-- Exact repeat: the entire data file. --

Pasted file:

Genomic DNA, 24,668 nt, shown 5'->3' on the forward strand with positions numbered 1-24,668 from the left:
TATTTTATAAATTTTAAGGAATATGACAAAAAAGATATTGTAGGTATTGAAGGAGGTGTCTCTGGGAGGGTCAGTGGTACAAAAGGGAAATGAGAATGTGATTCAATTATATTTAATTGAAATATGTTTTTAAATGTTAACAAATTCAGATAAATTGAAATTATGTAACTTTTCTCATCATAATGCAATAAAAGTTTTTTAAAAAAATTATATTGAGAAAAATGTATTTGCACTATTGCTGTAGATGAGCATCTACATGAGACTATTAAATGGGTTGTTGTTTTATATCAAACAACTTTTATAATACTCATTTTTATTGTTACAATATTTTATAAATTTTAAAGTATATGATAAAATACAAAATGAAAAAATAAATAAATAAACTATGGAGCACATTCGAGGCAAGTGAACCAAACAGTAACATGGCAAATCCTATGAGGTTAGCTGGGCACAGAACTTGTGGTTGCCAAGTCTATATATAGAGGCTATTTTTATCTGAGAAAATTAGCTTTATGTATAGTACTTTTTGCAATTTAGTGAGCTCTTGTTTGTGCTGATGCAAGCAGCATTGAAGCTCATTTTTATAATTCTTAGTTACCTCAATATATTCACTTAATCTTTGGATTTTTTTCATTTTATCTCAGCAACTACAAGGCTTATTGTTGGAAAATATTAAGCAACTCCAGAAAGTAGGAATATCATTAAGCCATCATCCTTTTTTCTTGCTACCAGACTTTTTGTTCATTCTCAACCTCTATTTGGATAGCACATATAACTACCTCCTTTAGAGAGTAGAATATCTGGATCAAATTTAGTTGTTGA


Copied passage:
Genomic DNA, 24,668 nt, shown 5'->3' on the forward strand with positions numbered 1-24,668 from the left:
TATTTTATAAATTTTAAGGAATATGACAAAAAAGATATTGTAGGTATTGAAGGAGGTGTCTCTGGGAGGGTCAGTGGTACAAAAGGGAAATGAGAATGTGATTCAATTATATTTAATTGAAATATGTTTTTAAATGTTAACAAATTCAGATAAATTGAAATTATGTAACTTTTCTCATCATAATGCAATAAAAGTTTTTTAAAAAAATTATATTGAGAAAAATGTATTTGCACTATTGCTGTAGATGAGCATCTACATGAGACTATTAAATGGGTTGTTGTTTTATATCAAACAACTTTTATAATACTCATTTTTATTGTTACAATATTTTATAAATTTTAAAGTATATGATAAAATACAAAATGAAAAAATAAATAAATAAACTATGGAGCACATTCGAGGCAAGTGAACCAAACAGTAACATGGCAAATCCTATGAGGTTAGCTGGGCACAGAACTTGTGGTTGCCAAGTCTATATATAGAGGCTATTTTTATCTGAGAAAATTAGCTTTATGTATAGTACTTTTTGCAATTTAGTGAGCTCTTGTTTGTGCTGATGCAAGCAGCATTGAAGCTCATTTTTATAATTCTTAGTTACCTCAATATATTCACTTAATCTTTGGATTTTTTTCATTTTATCTCAGCAACTACAAGGCTTATTGTTGGAAAATATTAAGCAACTCCAGAAAGTAGGAATATCATTAAGCCATCATCCTTTTTTCTTGCTACCAGACTTTTTGTTCATTCTCAACCTCTATTTGGATAGCACATATAACTACCTCCTTTAGAGAGTAGAATATCTGGATCAAATTTAGTTGTTGA